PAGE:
The arrival of the French to the Congo, at the beginning of the 20th Century, brought along the myth of Parisian elegance among the Congolese youth working for the colonialists. In 1922, G.A. Matsoua was the first–ever Congolese to return from Paris fully clad as an authentic French gentleman, which caused great uproar and much admiration amongst his fellow countrymen. He was the first Grand Sapeur.Respected and admired in their communities, today’s sapeurs see themselves as artists. Their refined manners and impeccable style in their attire bring a little glamour to their humble surroundings. Each one has his own repertoire of gestures that distinguishes him from the others. They are also after their own great dream: to travel to Paris and to return to Bacongo as lords of elegance.

What is Sape and who are the sapeurs :

Sape is French slang for “dressing with class”. The French often use the expression “il est bien sape” to talk about a sharp dressed man. The term “sapeur” is a new African word that refers to someone that is dressed with great elegance.However, the Congolese sapeurs are not only concerned about elegance, but also with good manners, politeness and morality. Generally, they only dress up on weekends and special occasions. Designer brands of suits and accessories are a big deal to Sapeurs. Complete attire can cost up to 1500 euros, although ironically, many of them don’t have a job. To get the whole outfit that can get them the sought-after prestige can take several years. Most of them start up with suits borrowed from established sapeurs that initiate them in the secrets of the Sape.The Congolese Sape, except for very rare exceptions, is a man thing, which sometimes is inherited whereas most of the times is acquired by choice.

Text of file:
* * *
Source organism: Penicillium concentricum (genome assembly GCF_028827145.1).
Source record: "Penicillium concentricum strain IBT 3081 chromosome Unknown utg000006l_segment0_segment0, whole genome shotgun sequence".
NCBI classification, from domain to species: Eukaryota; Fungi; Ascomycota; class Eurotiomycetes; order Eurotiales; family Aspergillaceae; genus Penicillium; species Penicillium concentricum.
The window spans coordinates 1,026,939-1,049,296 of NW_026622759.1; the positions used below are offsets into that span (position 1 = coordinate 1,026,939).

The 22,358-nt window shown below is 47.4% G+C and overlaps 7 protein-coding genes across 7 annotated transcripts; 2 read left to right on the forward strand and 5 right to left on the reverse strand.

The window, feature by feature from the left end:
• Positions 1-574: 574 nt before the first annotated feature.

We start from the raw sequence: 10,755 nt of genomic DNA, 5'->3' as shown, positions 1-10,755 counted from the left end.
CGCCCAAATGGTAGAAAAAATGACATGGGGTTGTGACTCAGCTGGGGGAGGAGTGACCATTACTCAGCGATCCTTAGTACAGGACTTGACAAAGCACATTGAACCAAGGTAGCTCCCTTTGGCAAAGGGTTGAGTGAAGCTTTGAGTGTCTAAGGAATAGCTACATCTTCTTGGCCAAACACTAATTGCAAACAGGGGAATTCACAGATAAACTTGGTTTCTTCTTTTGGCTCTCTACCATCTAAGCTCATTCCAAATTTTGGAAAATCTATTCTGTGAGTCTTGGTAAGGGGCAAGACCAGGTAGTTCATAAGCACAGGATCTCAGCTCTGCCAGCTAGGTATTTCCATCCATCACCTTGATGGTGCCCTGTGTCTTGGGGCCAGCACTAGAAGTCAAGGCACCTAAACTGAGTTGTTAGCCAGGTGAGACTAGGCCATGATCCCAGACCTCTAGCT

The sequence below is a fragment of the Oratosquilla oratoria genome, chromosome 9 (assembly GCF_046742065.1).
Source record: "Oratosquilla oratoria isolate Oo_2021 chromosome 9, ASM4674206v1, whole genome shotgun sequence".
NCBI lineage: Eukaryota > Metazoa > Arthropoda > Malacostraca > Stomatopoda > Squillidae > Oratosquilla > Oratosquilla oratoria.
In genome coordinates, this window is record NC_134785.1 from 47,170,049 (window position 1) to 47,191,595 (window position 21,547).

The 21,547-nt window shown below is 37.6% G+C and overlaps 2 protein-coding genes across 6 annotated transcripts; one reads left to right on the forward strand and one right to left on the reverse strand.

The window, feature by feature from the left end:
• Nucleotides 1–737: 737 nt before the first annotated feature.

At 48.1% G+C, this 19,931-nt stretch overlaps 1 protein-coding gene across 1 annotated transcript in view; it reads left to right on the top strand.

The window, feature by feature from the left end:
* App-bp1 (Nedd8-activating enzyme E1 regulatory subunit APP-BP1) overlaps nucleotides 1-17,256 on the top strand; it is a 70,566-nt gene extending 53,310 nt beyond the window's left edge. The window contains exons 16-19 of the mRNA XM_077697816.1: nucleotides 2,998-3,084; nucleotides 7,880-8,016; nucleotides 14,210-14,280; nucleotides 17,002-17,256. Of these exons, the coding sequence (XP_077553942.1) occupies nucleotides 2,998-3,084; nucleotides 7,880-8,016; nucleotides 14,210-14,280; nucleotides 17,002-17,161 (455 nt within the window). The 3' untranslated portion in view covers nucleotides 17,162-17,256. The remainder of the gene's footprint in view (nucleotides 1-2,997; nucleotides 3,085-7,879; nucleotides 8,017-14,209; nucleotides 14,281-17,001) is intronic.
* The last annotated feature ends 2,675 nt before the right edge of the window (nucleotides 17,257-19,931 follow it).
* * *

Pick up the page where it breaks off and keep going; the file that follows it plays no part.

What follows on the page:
Importance of the sapeurs in the Congolese culture:


A sapeur, by definition is a non-violent person, despite the 3 civil wars that have taken place since the independence. They stand for an exquisite morality, but as they say “There can only be Sape when there is peace”. They represent an illusion that has been supported by the government itself, trying to normalize a post-war situation. The Société des Ambienceurs et des Persones Elegantes interrupted its activities when the civil war started in 1997, and did not reinitiate its activities until 2002. Their motto became “Let’s drop the weapons, let us work and dress elegantly.”